I suspect that the trick is to stay on the right side of the line.

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Meaning is in the eye of the beholder

oh the news will travel slowly

over broken glass

and I’ll bet you heard that story

under the overpass

— Midnight Oil, Under the Overpass

The world is curiously resistant to the idea that the medium of communication makes a crucial difference to how it is received. It is very tempting to send email when dealing with emotionally fraught subjects. Far easier to type an email behind the safety of your computer than to look someone in the eye, or even hear their voice, when you tell them something they don’t want to hear.

Sending an email means you don’t have to deal with any reaction – at least not immediately. When the reaction does come, it is in text, stripped of the signs of stress and trauma that we are pretty good at recognising in faces and voices. It can depersonalise the whole experience, which is great if you don’t want to deal with the consequences of what you have to say.

Therein lies the problem, of course. Email can be a godsend when you have to announce something traumatic to the world – like a miscarriage – and you don’t want to go through the same painful conversation a hundred times over. For more personal, one-on-one conversations, though, it is stripped of all the emotional nuance and meaning that our bodies convey (even over the phone), and a single sentence can have 15 different interpretations. Meaning is suddenly in the eye of the beholder.

I recently attended a professional development session on the Autism Spectrum, and the presenter made the point that people with autism struggle with those subtle nuances that can change the meaning of a sentence. Meaning can alter dramatically based on intonation and emphasis. Take this sentence, for example: “I didn’t say she wasn’t coming.” Read it out loud, and put the stress on different words in turn. eg “I didn’t say she wasn’t coming.” “I didn’t say she wasn’t coming.” “I didn’t say she wasn’t coming.” “I didn’t say she wasn’t coming.” etc. Each sentence has an entirely different meaning. People with autism find those differences difficult, if not impossible, to identify.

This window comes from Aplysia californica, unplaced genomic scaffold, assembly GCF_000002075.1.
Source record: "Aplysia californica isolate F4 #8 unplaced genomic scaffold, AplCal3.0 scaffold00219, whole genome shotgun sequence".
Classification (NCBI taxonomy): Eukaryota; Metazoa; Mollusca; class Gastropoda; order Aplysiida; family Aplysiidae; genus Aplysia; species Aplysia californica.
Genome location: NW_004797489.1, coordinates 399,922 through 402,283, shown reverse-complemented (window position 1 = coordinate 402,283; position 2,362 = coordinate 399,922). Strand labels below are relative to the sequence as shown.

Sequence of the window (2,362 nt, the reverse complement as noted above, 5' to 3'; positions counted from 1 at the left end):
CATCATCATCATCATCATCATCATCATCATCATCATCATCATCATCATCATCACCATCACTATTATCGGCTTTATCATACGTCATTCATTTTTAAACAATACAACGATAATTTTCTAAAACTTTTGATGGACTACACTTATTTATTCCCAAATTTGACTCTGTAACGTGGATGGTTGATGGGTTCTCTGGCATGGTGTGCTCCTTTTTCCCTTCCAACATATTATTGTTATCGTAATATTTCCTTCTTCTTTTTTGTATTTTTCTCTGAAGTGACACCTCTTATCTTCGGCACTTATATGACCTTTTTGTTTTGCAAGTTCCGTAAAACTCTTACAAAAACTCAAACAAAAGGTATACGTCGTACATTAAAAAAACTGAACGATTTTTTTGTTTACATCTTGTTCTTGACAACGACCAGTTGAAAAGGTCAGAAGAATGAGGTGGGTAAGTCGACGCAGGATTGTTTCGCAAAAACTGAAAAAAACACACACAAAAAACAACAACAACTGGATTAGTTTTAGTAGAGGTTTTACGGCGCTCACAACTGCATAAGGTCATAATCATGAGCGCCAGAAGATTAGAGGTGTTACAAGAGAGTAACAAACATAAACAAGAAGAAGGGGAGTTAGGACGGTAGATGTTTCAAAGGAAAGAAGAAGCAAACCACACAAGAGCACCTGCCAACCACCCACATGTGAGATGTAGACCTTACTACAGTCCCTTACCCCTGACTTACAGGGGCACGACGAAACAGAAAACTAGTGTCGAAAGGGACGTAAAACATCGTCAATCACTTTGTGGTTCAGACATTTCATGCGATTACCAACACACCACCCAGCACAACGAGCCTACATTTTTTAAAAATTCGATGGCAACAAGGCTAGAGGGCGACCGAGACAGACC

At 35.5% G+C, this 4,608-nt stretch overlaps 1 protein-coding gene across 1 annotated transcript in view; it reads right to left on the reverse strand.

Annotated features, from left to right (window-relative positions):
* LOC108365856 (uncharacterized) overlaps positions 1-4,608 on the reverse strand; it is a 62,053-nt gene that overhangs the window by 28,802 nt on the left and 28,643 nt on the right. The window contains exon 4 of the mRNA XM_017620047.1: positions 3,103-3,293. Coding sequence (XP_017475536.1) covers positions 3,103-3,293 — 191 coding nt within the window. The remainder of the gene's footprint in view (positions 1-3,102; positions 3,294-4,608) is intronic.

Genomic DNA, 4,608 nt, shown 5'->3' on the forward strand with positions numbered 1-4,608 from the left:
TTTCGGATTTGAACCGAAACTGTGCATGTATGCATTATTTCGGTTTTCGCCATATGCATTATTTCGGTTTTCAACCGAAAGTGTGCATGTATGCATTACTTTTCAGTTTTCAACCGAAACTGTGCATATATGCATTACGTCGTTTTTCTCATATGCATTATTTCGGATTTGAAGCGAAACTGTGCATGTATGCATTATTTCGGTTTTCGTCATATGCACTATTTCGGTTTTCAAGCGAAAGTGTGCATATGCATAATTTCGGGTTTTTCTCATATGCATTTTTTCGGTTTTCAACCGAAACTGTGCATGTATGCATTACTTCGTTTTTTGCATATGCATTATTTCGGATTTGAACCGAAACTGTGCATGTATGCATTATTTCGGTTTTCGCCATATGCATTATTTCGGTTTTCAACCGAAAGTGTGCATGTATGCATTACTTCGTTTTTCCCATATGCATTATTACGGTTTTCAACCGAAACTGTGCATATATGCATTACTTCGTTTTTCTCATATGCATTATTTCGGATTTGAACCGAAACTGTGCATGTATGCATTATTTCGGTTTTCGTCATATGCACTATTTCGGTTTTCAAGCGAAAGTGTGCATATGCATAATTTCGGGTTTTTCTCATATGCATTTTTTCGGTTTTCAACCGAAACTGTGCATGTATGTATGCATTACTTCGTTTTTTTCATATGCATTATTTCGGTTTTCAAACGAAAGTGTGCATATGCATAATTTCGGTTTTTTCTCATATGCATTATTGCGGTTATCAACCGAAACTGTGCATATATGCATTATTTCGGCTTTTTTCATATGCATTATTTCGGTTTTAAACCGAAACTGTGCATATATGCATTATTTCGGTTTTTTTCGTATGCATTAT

In a sense, email makes us all autistic. The meaning stuffed into an email by its author can warp into something entirely different in the mind of the reader. Depending on mood, expectations, and even personality, different people will put those emphases on different words, and extract entirely different meanings from a single email. Indeed, the same person may read an identical email differently depending on the kind of day he or she is having (I can personally attest to this).

Got no time to weep for something

you may never get back

if you’re feeling cold and lonely

under the overpass

Email allows us to get everything out without interruption, but it deprives us of those cues in our listener that warn us to change our tune, moderate our tone, or explain a point. It allows tension to build like a pressure cooker missing its escape valve.

Like a game of chinese whispers, email can warp your message beyond recognition. It’s a way of talking to people without having to face them, but so much is lost in the process that the ultimate pain can be magnified out of all proportion. Far better to have that conversation in person, scary though it may be, and sort it out face to face.

I’ve seen many time bombs built and armed via email, and nearly as many defused by a two minute conversation. Email is a dangerous weapon. Use it wisely.

Just being there

I recently read this powerful piece on getting through depression. Seema Duggal writes eloquently of the power of support – of her need for friends to simply be there by her side while she struggled with her illness.